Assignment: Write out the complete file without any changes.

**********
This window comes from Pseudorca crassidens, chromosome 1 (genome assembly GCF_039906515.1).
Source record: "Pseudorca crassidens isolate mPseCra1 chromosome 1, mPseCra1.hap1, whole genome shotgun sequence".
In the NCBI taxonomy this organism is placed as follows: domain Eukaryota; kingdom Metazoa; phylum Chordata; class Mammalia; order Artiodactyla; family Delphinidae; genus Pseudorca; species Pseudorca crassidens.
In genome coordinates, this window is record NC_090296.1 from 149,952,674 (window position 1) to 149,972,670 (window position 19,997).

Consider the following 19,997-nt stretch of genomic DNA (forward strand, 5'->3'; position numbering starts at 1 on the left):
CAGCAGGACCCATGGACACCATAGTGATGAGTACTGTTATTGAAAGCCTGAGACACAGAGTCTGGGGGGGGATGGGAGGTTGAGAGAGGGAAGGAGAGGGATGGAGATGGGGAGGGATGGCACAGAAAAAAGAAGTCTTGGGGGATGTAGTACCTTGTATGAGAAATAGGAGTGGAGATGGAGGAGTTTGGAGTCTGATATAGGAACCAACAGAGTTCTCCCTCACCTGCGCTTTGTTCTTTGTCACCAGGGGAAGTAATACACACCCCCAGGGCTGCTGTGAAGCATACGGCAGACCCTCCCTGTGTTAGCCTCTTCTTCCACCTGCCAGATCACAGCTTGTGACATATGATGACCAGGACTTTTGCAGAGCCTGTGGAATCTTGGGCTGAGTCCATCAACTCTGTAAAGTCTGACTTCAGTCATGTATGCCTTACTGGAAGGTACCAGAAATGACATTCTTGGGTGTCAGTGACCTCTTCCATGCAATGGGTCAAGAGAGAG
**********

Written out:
This window comes from Pseudorca crassidens, chromosome 1 (genome assembly GCF_039906515.1).
Source record: "Pseudorca crassidens isolate mPseCra1 chromosome 1, mPseCra1.hap1, whole genome shotgun sequence".
In the NCBI taxonomy this organism is placed as follows: domain Eukaryota; kingdom Metazoa; phylum Chordata; class Mammalia; order Artiodactyla; family Delphinidae; genus Pseudorca; species Pseudorca crassidens.
In genome coordinates, this window is record NC_090296.1 from 149,952,674 (window position 1) to 149,972,670 (window position 19,997).

Consider the following 19,997-nt stretch of genomic DNA (forward strand, 5'->3'; position numbering starts at 1 on the left):
CAGCAGGACCCATGGACACCATAGTGATGAGTACTGTTATTGAAAGCCTGAGACACAGAGTCTGGGGGGGGATGGGAGGTTGAGAGAGGGAAGGAGAGGGATGGAGATGGGGAGGGATGGCACAGAAAAAAGAAGTCTTGGGGGATGTAGTACCTTGTATGAGAAATAGGAGTGGAGATGGAGGAGTTTGGAGTCTGATATAGGAACCAACAGAGTTCTCCCTCACCTGCGCTTTGTTCTTTGTCACCAGGGGAAGTAATACACACCCCCAGGGCTGCTGTGAAGCATACGGCAGACCCTCCCTGTGTTAGCCTCTTCTTCCACCTGCCAGATCACAGCTTGTGACATATGATGACCAGGACTTTTGCAGAGCCTGTGGAATCTTGGGCTGAGTCCATCAACTCTGTAAAGTCTGACTTCAGTCATGTATGCCTTACTGGAAGGTACCAGAAATGACATTCTTGGGTGTCAGTGACCTCTTCCATGCAATGGGTCAAGAGAGAG